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Posted by Tom, January 20, 2012

Is iBooks a big deal?

As had been widely predicted, yesterday Apple made some big announcements related to their iBooks platform. They’ve launched two important new projects: iBooks 2.0, the updated version of their popular e-reading app, which now allows for enhanced, integrated multimedia (especially suited for academic textbooks), and iBooks Author, a free self-publishing tool for Mac users.

As soon as the news was out, Kate and I found ourselves asking, ‘what do we make of this?’ The same question was seemingly being echoed by publishers all over the internet, on Twitter and blogs and The Bookseller, and I was struck by several things.

Firstly, a lot of people in the publishing industry seem to be so poised for bad news that they see it even when it’s not there. There have undoubtedly been a lot of developments in the past 12 months – whether it’s the closure of Borders, or Amazon’s decision to begin publishing print books – that are cause for concern for some of us, but I don’t think iBooks Author (or iBooks 2.0 for that matter, on which more in a moment) is one of them.

Or, at least, if iBooks Author does pose any sort of threat to publishers, it is of a distinctly assymetrical sort that isn’t immediately apparent. One of the most oft-cited points of comparison in the past 24 hours has been with GarageBand, Apple’s consumer-level music production software, and there has been a strain of punditry of the “it will do to publishing what GarageBand did to music!” variety. Funnily enough, I agree with this entirely, but for sort of opposite reasons to those intended – GarageBand hasn’t done anything to the music industry; at least, not in a very market-disrupting sort of way. There haven’t (to my knowledge) been a whole rash of Top Ten hits that have sprung out of GarageBand recording sessions, and there aren’t (this time I am pretty certain) bunches of out-of-work sound engineers who have been rendered useless by software suites built for the amateur enthusiast.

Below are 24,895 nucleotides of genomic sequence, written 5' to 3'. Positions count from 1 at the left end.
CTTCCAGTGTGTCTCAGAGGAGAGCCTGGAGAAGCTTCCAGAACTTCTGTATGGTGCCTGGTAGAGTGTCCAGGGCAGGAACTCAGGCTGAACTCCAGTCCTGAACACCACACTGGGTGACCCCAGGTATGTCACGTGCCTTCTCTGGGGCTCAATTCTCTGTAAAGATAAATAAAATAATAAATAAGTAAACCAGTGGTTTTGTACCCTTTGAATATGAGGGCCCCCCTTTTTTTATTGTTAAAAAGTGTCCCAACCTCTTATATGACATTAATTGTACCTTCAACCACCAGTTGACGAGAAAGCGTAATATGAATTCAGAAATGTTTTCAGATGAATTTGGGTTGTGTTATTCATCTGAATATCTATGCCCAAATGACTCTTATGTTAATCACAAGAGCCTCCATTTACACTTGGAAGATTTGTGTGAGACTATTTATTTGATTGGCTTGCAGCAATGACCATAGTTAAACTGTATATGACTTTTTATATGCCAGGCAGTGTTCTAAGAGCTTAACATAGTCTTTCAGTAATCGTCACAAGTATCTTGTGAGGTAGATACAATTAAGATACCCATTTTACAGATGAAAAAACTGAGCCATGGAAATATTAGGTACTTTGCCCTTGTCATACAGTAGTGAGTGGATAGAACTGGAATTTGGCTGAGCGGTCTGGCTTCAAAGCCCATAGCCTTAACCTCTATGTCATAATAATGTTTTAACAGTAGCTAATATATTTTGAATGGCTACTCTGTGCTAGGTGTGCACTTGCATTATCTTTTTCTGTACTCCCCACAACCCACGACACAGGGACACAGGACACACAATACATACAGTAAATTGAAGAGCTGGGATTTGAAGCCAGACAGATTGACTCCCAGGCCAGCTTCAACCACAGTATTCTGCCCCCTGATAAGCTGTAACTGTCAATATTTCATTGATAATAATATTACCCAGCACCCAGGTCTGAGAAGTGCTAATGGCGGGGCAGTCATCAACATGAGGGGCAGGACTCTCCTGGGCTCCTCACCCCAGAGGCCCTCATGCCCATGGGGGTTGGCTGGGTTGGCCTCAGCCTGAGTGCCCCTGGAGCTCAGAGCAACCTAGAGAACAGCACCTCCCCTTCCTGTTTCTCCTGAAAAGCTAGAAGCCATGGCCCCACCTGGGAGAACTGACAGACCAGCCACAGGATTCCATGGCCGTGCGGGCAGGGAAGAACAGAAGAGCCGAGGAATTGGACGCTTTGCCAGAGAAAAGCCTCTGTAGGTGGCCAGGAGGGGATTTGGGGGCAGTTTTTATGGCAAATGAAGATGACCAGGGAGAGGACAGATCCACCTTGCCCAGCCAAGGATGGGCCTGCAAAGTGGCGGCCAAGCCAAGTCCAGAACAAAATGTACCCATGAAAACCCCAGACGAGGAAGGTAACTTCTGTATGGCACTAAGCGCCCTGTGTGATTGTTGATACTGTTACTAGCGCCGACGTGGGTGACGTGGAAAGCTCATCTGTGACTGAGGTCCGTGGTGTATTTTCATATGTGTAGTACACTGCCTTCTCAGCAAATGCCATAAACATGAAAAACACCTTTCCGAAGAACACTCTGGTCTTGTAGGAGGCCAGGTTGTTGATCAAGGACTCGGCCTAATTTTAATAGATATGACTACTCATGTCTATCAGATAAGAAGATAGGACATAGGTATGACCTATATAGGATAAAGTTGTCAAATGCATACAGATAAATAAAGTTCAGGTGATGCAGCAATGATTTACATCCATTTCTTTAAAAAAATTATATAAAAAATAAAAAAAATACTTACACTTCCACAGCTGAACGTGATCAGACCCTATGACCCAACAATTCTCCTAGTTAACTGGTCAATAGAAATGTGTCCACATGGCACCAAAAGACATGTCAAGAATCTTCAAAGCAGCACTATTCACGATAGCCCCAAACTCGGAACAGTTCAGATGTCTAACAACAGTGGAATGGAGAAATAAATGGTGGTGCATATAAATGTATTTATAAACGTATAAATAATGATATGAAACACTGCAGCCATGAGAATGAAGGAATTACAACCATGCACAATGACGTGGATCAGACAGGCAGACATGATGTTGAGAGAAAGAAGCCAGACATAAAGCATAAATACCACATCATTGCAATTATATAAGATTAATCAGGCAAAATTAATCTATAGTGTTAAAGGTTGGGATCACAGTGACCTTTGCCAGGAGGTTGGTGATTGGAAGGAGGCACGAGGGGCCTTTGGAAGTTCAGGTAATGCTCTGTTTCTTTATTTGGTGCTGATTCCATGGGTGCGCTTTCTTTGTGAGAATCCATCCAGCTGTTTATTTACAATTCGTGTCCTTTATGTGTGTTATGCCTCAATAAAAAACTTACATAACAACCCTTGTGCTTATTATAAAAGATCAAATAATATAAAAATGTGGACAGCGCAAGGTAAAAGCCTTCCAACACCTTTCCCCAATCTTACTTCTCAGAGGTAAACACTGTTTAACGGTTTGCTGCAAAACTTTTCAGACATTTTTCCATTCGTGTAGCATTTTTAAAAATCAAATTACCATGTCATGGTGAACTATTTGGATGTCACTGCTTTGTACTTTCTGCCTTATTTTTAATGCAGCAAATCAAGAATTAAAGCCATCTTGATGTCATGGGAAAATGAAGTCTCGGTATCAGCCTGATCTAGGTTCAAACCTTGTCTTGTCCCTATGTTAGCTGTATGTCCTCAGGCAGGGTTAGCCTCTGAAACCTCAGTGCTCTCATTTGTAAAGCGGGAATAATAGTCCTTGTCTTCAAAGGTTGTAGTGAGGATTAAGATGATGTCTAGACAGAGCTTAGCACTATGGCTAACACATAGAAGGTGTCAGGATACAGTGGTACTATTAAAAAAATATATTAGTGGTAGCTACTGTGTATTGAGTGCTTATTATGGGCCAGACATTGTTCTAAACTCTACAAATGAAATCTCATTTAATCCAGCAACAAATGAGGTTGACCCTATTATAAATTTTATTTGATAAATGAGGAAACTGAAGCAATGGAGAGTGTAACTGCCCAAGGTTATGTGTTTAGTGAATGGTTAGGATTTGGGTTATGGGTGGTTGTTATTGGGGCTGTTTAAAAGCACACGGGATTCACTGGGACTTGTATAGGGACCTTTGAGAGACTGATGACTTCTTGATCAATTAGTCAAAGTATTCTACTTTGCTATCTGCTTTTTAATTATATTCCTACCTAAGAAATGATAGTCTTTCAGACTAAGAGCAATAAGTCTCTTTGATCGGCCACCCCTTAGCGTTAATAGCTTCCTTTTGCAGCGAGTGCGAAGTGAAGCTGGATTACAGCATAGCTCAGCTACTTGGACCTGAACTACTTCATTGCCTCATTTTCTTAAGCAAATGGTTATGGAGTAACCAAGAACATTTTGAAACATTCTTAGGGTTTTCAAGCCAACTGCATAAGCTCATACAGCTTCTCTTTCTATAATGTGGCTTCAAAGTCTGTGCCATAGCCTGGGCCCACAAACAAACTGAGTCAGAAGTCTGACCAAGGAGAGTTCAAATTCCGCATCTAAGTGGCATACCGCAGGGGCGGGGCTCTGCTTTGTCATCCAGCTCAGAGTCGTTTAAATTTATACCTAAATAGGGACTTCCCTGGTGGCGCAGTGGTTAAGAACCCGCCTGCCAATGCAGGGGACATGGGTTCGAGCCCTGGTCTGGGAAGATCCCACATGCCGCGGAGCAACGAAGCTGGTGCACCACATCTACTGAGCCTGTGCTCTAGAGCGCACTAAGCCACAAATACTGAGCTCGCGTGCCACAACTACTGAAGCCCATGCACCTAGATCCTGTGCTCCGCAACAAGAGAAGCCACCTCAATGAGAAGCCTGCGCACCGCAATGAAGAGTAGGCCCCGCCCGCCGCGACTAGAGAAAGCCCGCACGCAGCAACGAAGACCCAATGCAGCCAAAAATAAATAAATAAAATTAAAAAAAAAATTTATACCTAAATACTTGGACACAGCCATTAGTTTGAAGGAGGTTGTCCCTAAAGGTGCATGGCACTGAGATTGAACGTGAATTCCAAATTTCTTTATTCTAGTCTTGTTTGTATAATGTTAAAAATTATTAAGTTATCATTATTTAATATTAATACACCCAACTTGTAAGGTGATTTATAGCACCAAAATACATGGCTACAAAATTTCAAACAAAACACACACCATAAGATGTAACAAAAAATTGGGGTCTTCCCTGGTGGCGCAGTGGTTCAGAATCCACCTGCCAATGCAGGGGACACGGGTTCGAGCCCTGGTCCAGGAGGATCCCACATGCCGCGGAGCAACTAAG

I posed the question to Twitter – how important is iBooks Author? – and the responses I got seemed to confirm these notions. It’s certainly a big development, and in many ways a fantastic one, but also something more likely to affect the consumer market than the professional one.

@iucounu wrote: “it’s a catalyst for what is already happening – desk top publishing coming of age. Industry skills will still be premium tho”

Our own Ed Bryan (@edmundree) wrote: “My parents will be able to take all their photos, videos, notes, maps and make a wonderful travel ibook … …and share it with anyone else interested in travelling in Nepal, Tibet, Vietnam, Burma, etc.”

And elsewhere, a comparison I found particularly apropos was this one noted by @ftoolan: “we’ve seen many tools that allow DIY activity in publishing. DIY may not be worth an author’s time. I still don’t brew my own beer.”

Of the two developments, then, iBooks 2 is the one most likely to directly affect traditional print publishers – especially those who publish textbooks – though this needn’t be adversely, and I don’t think the default setting for publishers should necessarily be “panic”. When Apple unveiled the new version, they did so with some beautiful, remarkable reference books from Dorling Kindersley, and elsewhere are also featuring on the iBooks home page an incredible (free) edition of Life on Earth, by Wilson Digital – which seems to demonstrate, however superficially, traditional and digital publishers coexisting side-by-side quite productively.

It is, of course, still far too early to say exactly what effect either of these new products will have – except that we certainly shouldn’t write them off. Once again – what do you all think?

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